Influential public accounts committee slams HS2 business case and questions if project is the best way to spend £50m on rail investment
The high-speed rail line from London to the north of England has come under fire again over its costs and business case.
In a report on HS2, the public accounts committee found that the Department for Transport had “yet to present a convincing strategic case” for the project and had not yet demonstrated that HS2 was the best way to spend £50m on rail investment.
The report is the latest in a series of blows to the project, since the government revised the cost from £33bn to £43bn earlier this year, with a further £7.5bn for the cost of the rolling stock.
Margaret Hodge, chair of the public accounts committee said the business case for the [project relied upon outdated assumptions, such as the idea that people “cannot and do not work on trains using modern technology”.
She said: “[DfT] has not yet demonstrated that this is the best way to spend £50 billion on rail investment in these constrained times, and that the improved connectivity will promote growth in the regions rather than sucking even more activity into London.
“The pattern so far has been for costs to spiral - from more than £16 billion to £21 billion plus for phase one - and the estimated benefits to dwindle.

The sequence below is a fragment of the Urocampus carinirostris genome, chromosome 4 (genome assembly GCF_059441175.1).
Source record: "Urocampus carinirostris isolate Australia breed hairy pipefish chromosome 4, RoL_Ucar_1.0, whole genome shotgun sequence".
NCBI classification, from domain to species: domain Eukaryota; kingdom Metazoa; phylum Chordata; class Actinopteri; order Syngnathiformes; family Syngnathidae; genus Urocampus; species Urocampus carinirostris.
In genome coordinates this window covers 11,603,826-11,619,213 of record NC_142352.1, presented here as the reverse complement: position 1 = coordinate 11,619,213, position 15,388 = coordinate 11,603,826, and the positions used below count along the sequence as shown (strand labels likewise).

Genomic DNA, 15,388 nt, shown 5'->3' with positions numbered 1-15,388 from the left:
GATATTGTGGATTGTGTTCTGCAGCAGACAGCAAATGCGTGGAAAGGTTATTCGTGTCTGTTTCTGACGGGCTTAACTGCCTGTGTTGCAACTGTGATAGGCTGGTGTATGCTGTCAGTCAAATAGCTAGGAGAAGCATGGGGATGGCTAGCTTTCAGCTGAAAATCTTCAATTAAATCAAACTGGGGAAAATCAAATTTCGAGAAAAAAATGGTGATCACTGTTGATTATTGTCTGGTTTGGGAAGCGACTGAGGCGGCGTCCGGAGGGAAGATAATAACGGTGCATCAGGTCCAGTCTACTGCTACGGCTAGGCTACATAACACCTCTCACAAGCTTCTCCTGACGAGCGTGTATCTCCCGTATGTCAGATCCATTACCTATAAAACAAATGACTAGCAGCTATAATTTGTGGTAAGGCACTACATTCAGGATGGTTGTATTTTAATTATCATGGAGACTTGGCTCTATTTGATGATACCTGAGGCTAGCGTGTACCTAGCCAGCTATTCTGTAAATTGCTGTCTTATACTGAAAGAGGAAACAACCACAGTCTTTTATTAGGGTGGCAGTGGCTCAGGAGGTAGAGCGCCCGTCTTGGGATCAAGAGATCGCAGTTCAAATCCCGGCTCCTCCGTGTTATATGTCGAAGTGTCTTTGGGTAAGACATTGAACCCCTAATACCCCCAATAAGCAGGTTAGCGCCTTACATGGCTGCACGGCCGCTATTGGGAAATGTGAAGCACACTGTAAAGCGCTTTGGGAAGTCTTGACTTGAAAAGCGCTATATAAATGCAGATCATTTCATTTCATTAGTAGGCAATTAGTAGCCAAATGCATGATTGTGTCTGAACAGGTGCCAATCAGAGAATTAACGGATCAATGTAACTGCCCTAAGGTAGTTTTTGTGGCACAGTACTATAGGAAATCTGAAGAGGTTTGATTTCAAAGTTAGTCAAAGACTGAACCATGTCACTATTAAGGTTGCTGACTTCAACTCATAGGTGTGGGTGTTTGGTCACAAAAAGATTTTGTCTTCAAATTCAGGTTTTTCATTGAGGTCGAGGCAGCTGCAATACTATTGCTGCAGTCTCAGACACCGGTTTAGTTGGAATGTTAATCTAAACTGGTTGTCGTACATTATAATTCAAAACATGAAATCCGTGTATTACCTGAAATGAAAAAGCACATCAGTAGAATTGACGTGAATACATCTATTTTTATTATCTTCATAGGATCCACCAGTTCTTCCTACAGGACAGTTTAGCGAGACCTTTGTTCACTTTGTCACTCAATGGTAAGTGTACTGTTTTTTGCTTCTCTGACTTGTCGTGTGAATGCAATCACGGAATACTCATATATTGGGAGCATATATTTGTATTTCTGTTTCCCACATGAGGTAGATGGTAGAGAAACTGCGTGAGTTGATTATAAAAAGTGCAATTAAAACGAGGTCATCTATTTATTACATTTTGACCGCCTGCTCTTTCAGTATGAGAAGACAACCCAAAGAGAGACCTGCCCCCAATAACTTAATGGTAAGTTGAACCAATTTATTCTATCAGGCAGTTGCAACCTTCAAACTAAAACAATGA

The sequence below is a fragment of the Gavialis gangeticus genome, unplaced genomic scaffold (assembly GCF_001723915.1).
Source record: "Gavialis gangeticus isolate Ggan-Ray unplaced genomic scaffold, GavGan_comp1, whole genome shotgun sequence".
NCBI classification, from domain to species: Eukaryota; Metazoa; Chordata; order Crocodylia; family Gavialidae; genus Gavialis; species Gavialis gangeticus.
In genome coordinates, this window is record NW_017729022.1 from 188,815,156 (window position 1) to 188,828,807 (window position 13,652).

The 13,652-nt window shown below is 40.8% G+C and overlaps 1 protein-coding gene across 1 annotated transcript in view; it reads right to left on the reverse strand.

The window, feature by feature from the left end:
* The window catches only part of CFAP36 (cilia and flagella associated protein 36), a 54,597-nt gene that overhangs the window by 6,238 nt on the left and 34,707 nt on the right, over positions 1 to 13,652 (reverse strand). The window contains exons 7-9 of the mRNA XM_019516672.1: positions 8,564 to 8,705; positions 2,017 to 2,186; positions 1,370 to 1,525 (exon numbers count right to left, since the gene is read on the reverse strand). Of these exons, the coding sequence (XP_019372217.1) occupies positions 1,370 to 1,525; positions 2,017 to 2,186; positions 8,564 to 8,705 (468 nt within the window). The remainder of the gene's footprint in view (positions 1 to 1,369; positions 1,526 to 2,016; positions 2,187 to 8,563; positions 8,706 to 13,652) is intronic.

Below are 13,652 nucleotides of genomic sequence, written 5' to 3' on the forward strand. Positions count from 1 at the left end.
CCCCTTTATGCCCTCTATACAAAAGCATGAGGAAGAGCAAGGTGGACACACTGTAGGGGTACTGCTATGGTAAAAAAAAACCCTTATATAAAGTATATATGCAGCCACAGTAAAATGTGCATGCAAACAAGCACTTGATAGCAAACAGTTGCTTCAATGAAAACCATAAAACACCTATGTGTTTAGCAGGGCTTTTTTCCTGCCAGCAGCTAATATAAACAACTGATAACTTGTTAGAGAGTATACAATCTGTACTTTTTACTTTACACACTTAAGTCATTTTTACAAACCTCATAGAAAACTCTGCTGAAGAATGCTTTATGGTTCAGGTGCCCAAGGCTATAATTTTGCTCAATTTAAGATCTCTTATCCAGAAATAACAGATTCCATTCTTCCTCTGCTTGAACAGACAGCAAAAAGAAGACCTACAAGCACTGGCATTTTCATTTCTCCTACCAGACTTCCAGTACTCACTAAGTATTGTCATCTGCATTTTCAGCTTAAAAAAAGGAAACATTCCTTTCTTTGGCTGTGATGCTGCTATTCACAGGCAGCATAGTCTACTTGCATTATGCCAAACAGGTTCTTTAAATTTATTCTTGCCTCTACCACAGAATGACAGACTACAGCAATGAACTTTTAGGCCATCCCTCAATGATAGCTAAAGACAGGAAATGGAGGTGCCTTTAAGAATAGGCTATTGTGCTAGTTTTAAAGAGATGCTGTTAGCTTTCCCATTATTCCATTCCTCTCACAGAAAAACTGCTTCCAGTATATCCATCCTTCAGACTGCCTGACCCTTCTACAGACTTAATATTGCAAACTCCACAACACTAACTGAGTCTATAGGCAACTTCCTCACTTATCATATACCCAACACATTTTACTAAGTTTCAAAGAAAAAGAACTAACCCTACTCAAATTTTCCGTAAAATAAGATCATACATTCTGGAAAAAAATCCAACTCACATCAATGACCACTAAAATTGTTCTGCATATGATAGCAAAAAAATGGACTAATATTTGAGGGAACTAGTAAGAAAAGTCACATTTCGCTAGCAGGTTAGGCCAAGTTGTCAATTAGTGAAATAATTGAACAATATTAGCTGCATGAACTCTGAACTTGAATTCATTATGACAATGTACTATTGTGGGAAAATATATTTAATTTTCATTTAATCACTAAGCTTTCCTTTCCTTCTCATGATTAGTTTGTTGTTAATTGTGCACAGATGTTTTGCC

“The Department has been making huge spending decisions on the basis of fragile numbers, out-of-data data and assumptions which do not reflect real life, such as assuming business travellers do not work on trains using modern technology.”
The committee called for the government to published a revised business case for the project, based on up-to-date information and realistic assumptions, particularly on the benefits to business travellers.
Speaking on the BBC’s Radio 4 Today programme this morning, transport secretary Patrick McLoughlin said HS2 was essential for the long-term future and the government was set to publish an updated business case for the project.
He said: “I think the simple fact is we have not built a new railway line north of London for 120 years, [and] there has been massive growth on our railways in the last 15 years.
“This is planning for the long-term future of our railways, this railway will be up and running in 2026, it is essential that we have good connections between our main cities.
“We’re working on the figures - the committee have asked us to do more work on that - we will be doing more work, we will be publishing more work on that.”
The report comes after the bosses of some of the UK’s biggest construction firms pledged, in a letter to the Telegraph, that the construction industry would build HS2 on time and below budget.
In the letter to the Telegraph, the heads of Laing O’Rourke, Arup, Atkins, Skanska, Balfour Beatty, Mott Macdonald and Kier all pledged to deliver the first phase of project on time and below the £17.16bn budget.